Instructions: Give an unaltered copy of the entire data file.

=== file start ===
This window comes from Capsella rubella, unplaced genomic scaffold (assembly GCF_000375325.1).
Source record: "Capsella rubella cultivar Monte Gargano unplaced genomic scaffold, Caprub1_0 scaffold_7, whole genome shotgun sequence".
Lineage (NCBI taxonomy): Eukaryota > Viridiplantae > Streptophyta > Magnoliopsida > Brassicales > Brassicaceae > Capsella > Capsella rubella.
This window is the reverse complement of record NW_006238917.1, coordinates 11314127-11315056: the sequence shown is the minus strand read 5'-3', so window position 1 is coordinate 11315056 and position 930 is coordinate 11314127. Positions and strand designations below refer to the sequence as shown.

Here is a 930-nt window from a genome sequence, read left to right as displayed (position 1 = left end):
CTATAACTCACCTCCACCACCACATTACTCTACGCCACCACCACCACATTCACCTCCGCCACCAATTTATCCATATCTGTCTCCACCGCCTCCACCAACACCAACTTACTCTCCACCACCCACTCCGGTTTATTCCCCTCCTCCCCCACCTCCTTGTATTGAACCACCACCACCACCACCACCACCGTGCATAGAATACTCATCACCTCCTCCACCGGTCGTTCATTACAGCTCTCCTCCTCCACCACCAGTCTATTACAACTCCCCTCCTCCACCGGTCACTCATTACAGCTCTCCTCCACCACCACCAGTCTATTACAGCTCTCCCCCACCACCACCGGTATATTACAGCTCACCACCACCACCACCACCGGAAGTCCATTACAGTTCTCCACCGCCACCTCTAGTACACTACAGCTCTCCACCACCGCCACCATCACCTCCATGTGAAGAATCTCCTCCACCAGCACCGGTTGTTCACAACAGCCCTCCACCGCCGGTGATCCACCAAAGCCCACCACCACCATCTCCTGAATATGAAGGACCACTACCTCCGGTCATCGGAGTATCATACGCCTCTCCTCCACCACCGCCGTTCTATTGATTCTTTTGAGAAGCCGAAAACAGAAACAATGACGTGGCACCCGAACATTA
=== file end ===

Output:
This window comes from Capsella rubella, unplaced genomic scaffold (assembly GCF_000375325.1).
Source record: "Capsella rubella cultivar Monte Gargano unplaced genomic scaffold, Caprub1_0 scaffold_7, whole genome shotgun sequence".
Lineage (NCBI taxonomy): Eukaryota > Viridiplantae > Streptophyta > Magnoliopsida > Brassicales > Brassicaceae > Capsella > Capsella rubella.
This window is the reverse complement of record NW_006238917.1, coordinates 11314127-11315056: the sequence shown is the minus strand read 5'-3', so window position 1 is coordinate 11315056 and position 930 is coordinate 11314127. Positions and strand designations below refer to the sequence as shown.

Here is a 930-nt window from a genome sequence, read left to right as displayed (position 1 = left end):
CTATAACTCACCTCCACCACCACATTACTCTACGCCACCACCACCACATTCACCTCCGCCACCAATTTATCCATATCTGTCTCCACCGCCTCCACCAACACCAACTTACTCTCCACCACCCACTCCGGTTTATTCCCCTCCTCCCCCACCTCCTTGTATTGAACCACCACCACCACCACCACCACCGTGCATAGAATACTCATCACCTCCTCCACCGGTCGTTCATTACAGCTCTCCTCCTCCACCACCAGTCTATTACAACTCCCCTCCTCCACCGGTCACTCATTACAGCTCTCCTCCACCACCACCAGTCTATTACAGCTCTCCCCCACCACCACCGGTATATTACAGCTCACCACCACCACCACCACCGGAAGTCCATTACAGTTCTCCACCGCCACCTCTAGTACACTACAGCTCTCCACCACCGCCACCATCACCTCCATGTGAAGAATCTCCTCCACCAGCACCGGTTGTTCACAACAGCCCTCCACCGCCGGTGATCCACCAAAGCCCACCACCACCATCTCCTGAATATGAAGGACCACTACCTCCGGTCATCGGAGTATCATACGCCTCTCCTCCACCACCGCCGTTCTATTGATTCTTTTGAGAAGCCGAAAACAGAAACAATGACGTGGCACCCGAACATTA